Three of the 2023 Premier League Hall of Fame inductees shared memories of their glittering careers at a star-studded evening in London.
Former Arsenal boss Arsene Wenger said he only understands now the sacrifices it took for him to become such a successful manager, winning three Premier League titles.
“I realise now, five years on [from retirement], I was an animal,” he told the audience. “I had to sacrifice so much. I’m a normal human being again now.”
Wenger said he had to persuade his Arsenal players to believe that they could become invincible before they went on their famous unbeaten season in 2003/04.
“I thought after we won [the title] in 2002, ‘What can we do better?’” he said. “I said stupidly in a press conference that I think we can go unbeaten. We, of course, lost the next season…
"In pre-season, I went away and asked the players, ‘Why did we lose?’ They said, ‘Because of you! You put too much pressure on us.’
"You either say, ‘OK, sorry,’ or you say, ‘No, you can really do it.’ That’s the way I went.
"I discovered what’s it like to become a manager without fear. Before the game, we were totally relaxed. We went to another level, almost above ego.”
Former Manchester United defender Rio Ferdinand, who could almost see his Peckham birthplace from the event’s venue near London Bridge, explained how he had exceeded his dreams in football.
“We used to sit on the stairs of the estate, dreaming of players like Gazza [Paul Gascoigne] and [Diego] Maradona,” he said. “We had a motto growing up: ‘If I play one minute of professional football, I’ll die a happy man.
"This is a fabulous final curtain, really.”
After playing for West Ham United and Leeds United, Ferdinand moved to Manchester United in search of glory.
“I was obsessed and driven by the history of the club,” he said. “You’d only need to walk round the training ground and Old Trafford to feel it.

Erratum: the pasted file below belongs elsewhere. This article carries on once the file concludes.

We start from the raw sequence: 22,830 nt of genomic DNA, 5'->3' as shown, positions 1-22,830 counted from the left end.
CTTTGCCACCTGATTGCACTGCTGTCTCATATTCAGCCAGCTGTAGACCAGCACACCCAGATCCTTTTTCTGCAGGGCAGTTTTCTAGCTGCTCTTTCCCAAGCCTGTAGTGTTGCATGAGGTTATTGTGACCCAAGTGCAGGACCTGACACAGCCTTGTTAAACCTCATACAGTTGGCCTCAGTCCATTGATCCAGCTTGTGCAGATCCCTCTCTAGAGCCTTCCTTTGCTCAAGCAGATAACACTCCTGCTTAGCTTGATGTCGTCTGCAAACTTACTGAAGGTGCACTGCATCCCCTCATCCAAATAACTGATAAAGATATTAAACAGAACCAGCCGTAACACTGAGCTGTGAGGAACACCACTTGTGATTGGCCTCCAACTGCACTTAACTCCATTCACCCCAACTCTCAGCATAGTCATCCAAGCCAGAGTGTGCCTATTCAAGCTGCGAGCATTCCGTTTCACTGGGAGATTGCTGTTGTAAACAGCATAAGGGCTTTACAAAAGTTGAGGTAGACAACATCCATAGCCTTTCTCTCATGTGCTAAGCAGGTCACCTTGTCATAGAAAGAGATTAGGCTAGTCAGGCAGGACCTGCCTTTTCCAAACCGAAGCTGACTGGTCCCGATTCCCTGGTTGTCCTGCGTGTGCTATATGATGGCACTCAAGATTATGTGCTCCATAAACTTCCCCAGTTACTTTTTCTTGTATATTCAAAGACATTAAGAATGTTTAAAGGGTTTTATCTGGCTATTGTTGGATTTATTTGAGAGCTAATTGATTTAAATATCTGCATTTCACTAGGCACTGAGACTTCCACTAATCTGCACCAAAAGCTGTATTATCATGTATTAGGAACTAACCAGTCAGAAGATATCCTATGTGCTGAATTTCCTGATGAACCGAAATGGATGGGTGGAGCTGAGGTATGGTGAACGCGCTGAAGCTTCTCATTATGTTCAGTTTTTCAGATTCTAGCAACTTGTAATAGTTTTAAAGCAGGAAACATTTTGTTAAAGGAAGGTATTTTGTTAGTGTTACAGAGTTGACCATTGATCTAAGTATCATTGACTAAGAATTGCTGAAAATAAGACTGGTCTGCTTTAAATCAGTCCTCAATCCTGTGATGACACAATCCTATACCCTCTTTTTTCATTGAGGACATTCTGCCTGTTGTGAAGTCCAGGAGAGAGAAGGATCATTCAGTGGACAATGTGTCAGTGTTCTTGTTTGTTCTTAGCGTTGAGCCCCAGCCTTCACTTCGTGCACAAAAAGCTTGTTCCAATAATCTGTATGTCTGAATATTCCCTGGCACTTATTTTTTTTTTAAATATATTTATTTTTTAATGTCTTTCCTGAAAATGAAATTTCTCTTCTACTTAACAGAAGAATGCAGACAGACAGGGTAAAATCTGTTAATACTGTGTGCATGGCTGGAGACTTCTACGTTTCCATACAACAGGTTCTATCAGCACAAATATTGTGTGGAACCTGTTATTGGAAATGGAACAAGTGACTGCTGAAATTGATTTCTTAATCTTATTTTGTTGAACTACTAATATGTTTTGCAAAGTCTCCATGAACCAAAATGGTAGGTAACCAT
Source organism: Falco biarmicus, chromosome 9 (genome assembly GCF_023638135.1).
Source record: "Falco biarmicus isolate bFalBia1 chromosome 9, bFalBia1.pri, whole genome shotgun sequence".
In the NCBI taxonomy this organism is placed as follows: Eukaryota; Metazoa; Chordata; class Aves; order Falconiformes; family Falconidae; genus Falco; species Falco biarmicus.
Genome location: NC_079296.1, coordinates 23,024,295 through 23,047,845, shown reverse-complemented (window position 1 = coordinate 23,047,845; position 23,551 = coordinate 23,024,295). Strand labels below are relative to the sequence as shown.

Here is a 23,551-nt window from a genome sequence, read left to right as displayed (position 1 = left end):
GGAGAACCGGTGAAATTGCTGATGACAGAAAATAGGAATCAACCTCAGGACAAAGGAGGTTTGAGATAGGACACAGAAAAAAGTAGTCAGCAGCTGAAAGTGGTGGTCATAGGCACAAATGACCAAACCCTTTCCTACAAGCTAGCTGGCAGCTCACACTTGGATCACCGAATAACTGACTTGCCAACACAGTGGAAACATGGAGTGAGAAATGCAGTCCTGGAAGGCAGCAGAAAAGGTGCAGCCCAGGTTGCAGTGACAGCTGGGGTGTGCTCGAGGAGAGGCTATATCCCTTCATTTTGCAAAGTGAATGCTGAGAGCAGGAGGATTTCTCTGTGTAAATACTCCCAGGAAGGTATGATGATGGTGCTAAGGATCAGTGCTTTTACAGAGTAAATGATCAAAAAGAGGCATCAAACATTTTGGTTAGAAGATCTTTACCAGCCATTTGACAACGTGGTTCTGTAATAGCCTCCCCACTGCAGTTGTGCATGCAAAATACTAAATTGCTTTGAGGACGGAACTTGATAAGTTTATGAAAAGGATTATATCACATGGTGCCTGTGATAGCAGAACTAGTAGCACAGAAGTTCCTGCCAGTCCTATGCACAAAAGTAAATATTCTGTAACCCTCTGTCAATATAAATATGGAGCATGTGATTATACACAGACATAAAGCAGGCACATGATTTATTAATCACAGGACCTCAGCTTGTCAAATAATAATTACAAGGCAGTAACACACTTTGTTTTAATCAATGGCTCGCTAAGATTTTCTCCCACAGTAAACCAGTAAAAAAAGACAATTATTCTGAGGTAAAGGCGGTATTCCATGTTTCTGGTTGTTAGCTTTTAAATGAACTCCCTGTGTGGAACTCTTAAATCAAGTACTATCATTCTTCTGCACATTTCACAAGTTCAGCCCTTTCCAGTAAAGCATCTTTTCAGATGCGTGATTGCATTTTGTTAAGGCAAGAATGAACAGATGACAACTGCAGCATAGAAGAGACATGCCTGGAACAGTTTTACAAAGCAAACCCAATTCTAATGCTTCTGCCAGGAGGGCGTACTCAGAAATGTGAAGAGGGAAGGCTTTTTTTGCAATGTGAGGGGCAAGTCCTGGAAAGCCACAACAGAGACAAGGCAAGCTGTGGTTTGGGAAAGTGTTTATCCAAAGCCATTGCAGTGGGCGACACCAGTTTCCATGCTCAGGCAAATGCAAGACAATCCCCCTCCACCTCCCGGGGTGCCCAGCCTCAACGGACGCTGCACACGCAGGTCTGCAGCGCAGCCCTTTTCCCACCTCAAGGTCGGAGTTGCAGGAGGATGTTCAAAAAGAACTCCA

“You’d look round and see Becks [David Beckham], [Paul] Scholes and [Roy] Keane. That was the beauty of being at Man Utd - there was always a hunger to do better.
“The first Premier League title didn’t feel real because I didn’t think the team missed me. When I started to win more, I felt integral.”
Within a year of moving to Old Trafford in 2002 Ferdinand had claimed his first title and he revealed that he celebrated it in an unorthodox manner.
“Arsenal had lost to Leeds at Highbury and that meant we had won the league without playing,” he recalled. “I remember running out of the house I was living in the street at the time barefoot, ripping my feet apart, running down the road screaming!”
Petr Cech became only the second goalkeeper to be inducted into the Premier League Hall of Fame after Peter Schmeichel. And the Dane being at the event was a proud moment for the former Chelsea and Arsenal custodian.
“One of my earliest memories is the Euros in 1992,” said Cech. “I remember seeing this massive presence inside the Danish goal [Schmeichel] and it absolutely inspired me. To be now inducted with him is a total honour.”
Cech was inducted on the back of holding the record for clean sheets in the Premier League, achieving 202 shutouts, 33 clear of the nearest rival and 50 from the nearest current player, David De Gea.
As to whether his record can be broken, Cech doesn’t see it as insurmountable.
“Records are there to be broken, so if someone can manage to have a consistent level of performances, to stay fit and not come to the Premier League at a late stage of their career, we might see this record.
“But you need everyone to contribute. It’s not just the goalkeeper, but the defenders and the team.”